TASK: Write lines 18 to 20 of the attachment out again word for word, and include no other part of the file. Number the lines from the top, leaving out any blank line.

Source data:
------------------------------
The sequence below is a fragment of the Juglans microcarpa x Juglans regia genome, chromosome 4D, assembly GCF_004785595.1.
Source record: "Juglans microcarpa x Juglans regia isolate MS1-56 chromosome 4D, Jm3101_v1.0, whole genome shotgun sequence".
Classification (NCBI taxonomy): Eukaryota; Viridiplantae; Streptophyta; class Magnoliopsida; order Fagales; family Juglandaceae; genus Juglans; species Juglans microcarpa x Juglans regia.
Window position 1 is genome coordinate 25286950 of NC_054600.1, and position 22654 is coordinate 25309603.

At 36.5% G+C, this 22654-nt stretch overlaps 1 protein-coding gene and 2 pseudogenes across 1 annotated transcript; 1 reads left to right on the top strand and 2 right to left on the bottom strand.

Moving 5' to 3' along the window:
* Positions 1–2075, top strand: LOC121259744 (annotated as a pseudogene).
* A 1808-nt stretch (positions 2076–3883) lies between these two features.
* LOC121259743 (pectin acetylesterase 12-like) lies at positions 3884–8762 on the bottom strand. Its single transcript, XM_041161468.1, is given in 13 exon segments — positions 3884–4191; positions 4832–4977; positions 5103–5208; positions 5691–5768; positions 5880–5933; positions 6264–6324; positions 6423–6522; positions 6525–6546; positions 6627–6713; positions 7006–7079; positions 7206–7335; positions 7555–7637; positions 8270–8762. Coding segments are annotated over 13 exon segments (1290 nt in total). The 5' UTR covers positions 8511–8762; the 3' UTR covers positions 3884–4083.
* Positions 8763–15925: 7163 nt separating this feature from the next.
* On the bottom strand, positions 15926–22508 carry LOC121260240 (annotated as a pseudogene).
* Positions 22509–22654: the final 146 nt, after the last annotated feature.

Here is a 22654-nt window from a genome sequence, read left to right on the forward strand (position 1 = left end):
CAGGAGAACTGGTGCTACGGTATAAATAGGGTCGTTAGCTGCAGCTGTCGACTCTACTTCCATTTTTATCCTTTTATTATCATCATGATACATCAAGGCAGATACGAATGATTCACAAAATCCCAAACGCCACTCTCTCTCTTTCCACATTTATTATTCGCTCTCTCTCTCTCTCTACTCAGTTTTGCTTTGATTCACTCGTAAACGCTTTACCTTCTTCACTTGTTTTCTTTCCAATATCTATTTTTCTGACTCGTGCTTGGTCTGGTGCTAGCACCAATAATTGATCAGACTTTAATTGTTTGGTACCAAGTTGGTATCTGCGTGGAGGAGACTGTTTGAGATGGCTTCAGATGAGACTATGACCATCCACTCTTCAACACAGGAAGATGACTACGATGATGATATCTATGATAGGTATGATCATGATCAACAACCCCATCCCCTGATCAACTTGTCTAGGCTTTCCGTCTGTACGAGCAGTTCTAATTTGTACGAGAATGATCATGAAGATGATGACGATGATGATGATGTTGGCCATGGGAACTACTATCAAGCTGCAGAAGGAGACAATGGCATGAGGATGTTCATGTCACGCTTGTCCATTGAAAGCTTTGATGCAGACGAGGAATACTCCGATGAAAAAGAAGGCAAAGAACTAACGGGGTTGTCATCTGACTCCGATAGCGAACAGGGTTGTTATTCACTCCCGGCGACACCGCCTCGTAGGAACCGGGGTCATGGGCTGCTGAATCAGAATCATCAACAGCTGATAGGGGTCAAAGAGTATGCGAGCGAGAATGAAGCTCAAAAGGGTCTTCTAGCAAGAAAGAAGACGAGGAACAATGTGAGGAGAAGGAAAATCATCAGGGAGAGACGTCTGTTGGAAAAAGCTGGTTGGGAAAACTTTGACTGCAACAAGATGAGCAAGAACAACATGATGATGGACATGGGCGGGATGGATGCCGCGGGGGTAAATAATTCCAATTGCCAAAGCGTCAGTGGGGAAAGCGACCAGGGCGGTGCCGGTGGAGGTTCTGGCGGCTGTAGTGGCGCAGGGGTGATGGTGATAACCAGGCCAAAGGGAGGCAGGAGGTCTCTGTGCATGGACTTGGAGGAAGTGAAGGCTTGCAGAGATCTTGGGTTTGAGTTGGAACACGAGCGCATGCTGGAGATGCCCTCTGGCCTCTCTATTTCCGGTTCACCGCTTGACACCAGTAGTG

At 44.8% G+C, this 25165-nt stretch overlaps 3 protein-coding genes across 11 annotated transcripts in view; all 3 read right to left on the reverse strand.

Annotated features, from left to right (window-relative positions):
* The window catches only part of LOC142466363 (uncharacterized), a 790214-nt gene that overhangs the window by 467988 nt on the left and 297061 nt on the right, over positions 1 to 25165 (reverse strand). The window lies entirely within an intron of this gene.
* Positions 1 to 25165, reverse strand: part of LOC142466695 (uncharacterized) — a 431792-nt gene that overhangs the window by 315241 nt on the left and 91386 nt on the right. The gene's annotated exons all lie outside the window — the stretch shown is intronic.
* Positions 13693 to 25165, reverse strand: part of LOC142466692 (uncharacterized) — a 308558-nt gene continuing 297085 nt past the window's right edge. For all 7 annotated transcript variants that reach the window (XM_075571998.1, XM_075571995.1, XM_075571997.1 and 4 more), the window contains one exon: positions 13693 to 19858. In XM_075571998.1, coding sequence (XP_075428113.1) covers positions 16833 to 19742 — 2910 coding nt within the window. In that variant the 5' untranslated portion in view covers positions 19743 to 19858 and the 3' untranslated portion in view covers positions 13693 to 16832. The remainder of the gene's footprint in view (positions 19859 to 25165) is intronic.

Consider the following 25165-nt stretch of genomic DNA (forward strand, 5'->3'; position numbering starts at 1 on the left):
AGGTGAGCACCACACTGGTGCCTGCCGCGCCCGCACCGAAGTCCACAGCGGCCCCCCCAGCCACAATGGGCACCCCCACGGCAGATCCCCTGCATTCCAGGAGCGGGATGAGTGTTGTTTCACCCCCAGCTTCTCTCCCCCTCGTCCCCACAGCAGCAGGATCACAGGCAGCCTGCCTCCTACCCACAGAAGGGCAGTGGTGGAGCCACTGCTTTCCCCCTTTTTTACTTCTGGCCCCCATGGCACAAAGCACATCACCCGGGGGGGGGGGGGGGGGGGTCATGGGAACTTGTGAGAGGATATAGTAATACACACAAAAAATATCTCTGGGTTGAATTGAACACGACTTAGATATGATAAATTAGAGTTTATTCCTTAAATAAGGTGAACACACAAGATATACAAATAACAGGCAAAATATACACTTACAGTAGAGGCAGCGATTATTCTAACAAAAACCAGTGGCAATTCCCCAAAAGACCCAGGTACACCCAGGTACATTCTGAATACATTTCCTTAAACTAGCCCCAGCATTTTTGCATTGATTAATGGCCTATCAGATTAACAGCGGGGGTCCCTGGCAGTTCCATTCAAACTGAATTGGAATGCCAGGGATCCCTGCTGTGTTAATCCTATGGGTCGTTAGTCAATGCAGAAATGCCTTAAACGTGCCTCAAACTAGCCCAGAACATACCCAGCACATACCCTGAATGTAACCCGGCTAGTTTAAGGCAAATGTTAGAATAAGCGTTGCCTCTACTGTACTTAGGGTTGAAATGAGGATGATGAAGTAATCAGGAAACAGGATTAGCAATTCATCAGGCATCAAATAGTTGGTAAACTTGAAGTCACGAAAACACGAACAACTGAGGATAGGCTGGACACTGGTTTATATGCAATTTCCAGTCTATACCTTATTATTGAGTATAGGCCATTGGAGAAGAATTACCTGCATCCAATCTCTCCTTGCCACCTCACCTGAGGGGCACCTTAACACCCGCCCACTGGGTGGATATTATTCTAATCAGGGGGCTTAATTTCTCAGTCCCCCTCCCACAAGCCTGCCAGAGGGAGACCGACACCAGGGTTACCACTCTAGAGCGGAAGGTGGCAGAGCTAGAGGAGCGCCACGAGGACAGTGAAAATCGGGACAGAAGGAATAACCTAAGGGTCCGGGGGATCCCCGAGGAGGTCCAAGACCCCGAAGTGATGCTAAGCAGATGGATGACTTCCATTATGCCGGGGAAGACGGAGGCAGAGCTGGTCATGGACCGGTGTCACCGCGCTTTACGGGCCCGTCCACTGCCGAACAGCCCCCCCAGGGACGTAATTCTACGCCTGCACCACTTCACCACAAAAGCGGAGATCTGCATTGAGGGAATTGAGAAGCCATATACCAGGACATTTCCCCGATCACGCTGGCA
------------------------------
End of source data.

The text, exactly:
* Positions 1 to 25165, reverse strand: part of LOC142466695 (uncharacterized) — a 431792-nt gene that overhangs the window by 315241 nt on the left and 91386 nt on the right. The gene's annotated exons all lie outside the window — the stretch shown is intronic.
* Positions 13693 to 25165, reverse strand: part of LOC142466692 (uncharacterized) — a 308558-nt gene continuing 297085 nt past the window's right edge. For all 7 annotated transcript variants that reach the window (XM_075571998.1, XM_075571995.1, XM_075571997.1 and 4 more), the window contains one exon: positions 13693 to 19858. In XM_075571998.1, coding sequence (XP_075428113.1) covers positions 16833 to 19742 — 2910 coding nt within the window. In that variant the 5' untranslated portion in view covers positions 19743 to 19858 and the 3' untranslated portion in view covers positions 13693 to 16832. The remainder of the gene's footprint in view (positions 19859 to 25165) is intronic.

Consider the following 25165-nt stretch of genomic DNA (forward strand, 5'->3'; position numbering starts at 1 on the left):